Tuesday, March 20, 2012

Davies Adapts Rattigan: The Deep Blue Sea

It seems unfathomable in hindsight, but after leading the United Kingdom through its darkest hour, the British electorate turned out Prime Minister Winston Churchill. Of course, Sir Winston would eventually return to Number 10. For one raffish ex-RAF pilot, the Second World War represented his finest hour and his post-war prospects are rather anemic. A married woman has grand ambitions to make a future with him, but it is not be in Terence Davies’ adaptation of Terrence Rattigan’s The Deep Blue Sea (trailer here), which opens this Friday in New York.

Hester Collyer is married to Sir William Collyer, a man of means and position. She is forty years old in an era when forty was considerably older than it is now. Perhaps she should be grateful for her comfortable life, but she is eager to chuck it away for Freddie Page. He cut quite the heroic figure during the war and Collyer still sees it in him.

For a brief period, everything is lovely between them. However, Page is quickly put off by the intensity of her ardor. It is all rather tacky to a hedonist like him. After his passive-aggressive contempt drives her to attempt suicide, Page has had enough. However, Collyer is not ready to let him go.

Arguably, nobody has a better feel for the post-war milieu than Davies. He and cinematographer Florian Hoffmeister (whose credits include AMC’s The Prisoner reboot) create the dark malaise-ridden British equivalent of a series of Norman Rockwell paintings. It is a world of drab browns and soft incandescent lighting that invites nostalgia for an era of pessimism.

The problem with Sea is that Simon Russell Beale’s Sir William comes across as such a dashed decent fellow (though his mother is another story altogether) and Tim Hiddleston’s Page is so churlish, it is hard to believe the adulterous wife is not considerably more torn between the two. Furthermore, it is a bit hard to believe Rachel Weisz’s Collyer cannot envision other options besides those two, even during a time of pronounced economic recession.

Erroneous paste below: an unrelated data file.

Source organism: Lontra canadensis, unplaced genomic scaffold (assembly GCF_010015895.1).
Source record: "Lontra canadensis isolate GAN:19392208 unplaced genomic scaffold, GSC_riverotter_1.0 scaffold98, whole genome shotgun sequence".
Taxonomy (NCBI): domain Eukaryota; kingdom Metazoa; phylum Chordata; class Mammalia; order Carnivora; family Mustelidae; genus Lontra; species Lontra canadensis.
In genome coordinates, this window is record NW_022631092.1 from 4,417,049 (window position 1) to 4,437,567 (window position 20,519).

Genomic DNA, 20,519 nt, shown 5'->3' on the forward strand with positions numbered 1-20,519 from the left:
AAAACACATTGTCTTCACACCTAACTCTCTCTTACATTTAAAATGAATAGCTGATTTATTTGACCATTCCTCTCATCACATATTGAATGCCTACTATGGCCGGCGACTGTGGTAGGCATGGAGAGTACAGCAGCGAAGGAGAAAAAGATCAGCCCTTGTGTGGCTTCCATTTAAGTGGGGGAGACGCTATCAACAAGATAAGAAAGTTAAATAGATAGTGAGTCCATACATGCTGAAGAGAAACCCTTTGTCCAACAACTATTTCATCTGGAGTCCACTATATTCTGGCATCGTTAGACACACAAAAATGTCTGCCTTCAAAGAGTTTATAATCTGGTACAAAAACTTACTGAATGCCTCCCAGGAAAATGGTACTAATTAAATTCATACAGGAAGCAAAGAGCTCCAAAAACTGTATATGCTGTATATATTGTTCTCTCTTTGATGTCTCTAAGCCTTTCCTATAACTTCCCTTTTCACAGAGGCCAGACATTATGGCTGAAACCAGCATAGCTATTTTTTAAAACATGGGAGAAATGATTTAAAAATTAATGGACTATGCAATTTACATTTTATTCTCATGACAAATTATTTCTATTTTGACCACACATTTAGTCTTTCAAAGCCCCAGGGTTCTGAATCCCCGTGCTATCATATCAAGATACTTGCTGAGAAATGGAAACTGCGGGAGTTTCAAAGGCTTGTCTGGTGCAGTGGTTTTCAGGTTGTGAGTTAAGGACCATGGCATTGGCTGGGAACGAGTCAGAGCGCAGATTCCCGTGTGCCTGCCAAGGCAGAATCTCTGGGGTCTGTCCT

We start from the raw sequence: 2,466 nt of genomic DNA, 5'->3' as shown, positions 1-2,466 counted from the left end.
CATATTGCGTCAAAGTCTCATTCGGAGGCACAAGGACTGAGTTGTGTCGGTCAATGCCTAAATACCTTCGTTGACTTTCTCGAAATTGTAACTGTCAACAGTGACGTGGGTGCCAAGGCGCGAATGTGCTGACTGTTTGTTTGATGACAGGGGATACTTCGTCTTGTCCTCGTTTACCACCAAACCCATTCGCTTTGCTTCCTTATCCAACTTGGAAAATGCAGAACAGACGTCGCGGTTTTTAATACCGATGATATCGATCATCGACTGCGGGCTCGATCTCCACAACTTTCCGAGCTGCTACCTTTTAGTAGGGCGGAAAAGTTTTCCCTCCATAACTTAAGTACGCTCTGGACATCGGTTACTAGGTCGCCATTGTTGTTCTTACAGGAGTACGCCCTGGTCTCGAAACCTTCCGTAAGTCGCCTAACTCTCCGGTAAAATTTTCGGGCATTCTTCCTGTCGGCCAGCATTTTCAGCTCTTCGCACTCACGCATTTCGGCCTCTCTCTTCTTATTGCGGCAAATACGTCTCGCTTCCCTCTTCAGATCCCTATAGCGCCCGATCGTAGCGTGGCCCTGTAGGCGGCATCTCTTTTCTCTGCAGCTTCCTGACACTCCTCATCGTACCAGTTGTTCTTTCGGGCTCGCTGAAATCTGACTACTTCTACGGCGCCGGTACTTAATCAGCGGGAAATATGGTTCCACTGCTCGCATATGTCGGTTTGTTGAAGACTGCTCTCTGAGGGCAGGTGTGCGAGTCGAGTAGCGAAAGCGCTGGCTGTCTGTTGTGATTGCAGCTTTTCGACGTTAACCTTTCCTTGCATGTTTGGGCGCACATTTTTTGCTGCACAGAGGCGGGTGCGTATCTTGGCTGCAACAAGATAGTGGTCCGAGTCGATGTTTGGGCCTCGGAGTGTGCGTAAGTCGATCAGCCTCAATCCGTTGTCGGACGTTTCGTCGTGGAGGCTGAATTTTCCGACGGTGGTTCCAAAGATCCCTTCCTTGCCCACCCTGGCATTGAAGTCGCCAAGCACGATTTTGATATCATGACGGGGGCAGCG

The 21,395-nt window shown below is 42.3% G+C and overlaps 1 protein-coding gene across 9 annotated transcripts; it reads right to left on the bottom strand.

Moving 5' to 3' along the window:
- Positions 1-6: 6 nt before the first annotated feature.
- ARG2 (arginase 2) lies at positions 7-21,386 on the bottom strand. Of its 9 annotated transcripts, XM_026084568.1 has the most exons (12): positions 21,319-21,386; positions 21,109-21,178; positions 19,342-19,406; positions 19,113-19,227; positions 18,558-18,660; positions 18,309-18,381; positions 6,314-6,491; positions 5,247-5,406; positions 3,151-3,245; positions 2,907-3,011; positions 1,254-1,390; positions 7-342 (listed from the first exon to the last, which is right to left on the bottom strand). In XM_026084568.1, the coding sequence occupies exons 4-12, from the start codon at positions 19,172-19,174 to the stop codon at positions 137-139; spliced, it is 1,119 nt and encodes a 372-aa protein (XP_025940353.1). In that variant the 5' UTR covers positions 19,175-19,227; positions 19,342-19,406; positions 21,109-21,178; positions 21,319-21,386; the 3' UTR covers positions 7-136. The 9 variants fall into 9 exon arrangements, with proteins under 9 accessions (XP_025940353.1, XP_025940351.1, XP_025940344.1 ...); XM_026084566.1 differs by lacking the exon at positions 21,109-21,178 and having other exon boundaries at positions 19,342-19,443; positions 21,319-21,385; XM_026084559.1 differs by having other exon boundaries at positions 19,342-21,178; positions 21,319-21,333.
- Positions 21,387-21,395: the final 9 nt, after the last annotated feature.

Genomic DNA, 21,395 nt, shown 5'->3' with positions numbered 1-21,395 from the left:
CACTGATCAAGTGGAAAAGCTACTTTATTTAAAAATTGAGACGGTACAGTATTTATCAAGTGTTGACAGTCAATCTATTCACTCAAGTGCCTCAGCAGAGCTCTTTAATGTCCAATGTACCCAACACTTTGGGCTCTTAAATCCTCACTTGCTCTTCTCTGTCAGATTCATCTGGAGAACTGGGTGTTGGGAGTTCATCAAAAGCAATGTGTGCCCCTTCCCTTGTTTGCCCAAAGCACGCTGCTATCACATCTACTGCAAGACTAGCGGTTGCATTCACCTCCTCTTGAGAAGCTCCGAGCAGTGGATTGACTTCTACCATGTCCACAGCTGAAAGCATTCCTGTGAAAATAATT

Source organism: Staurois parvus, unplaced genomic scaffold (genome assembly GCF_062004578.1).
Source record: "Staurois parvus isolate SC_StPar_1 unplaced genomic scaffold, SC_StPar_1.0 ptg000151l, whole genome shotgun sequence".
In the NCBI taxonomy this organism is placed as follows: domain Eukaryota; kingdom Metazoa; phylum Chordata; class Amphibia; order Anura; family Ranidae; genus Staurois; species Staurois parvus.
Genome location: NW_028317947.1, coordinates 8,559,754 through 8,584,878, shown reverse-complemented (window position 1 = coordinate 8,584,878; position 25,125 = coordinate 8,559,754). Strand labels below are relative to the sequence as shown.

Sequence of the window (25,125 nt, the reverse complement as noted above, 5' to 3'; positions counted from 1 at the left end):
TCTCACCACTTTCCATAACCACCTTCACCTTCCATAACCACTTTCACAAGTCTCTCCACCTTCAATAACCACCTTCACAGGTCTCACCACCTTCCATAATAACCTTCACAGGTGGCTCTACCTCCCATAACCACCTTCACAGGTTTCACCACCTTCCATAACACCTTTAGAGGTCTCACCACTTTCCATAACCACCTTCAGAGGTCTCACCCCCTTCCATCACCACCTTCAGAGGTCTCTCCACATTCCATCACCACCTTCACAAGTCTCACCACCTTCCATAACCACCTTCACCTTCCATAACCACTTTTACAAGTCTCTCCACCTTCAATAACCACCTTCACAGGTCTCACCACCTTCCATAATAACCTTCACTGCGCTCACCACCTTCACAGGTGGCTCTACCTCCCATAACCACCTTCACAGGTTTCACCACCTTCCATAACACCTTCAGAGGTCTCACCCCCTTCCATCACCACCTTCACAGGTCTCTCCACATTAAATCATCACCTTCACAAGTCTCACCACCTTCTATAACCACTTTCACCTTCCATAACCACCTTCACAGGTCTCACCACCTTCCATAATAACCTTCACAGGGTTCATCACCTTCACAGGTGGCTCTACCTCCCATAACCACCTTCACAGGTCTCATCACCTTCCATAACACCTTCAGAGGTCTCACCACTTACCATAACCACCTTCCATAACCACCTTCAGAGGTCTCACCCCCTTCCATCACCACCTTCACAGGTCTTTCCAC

Even if the melodrama does not quite click, Davies pulls viewers along forcefully, largely with his masterful use of music. He stages two scenes of communal pub singing that brilliantly convey the solidarity it instilled in most working class patrons, as well as the loneliness and alienation it engendered with those who felt they were on the outside looking in. Indeed, there is no missing the prominently mixed music, including Jo Stafford’s early 1950’s rendition of “You Belong to Me” and Samuel Barber’s elegiac Concerto for Violin and Orchestra, which serves as the film’s primary soundtrack.

Davies anchors Sea so effectively in its time and place, viewers will come to understand how their social environment bred their hang-ups and forgive accordingly. Still, their indulgent brooding will try contemporary sensibilities (and intellectually seem somewhat out of place in such a period of reduced expectations and compromise). A handsome and wearying film, Sea is recommended for admirers of the Merchant-Ivory canon when it opens this Friday (3/23) in New York at the Paris Theatre and the Angelika Film Center.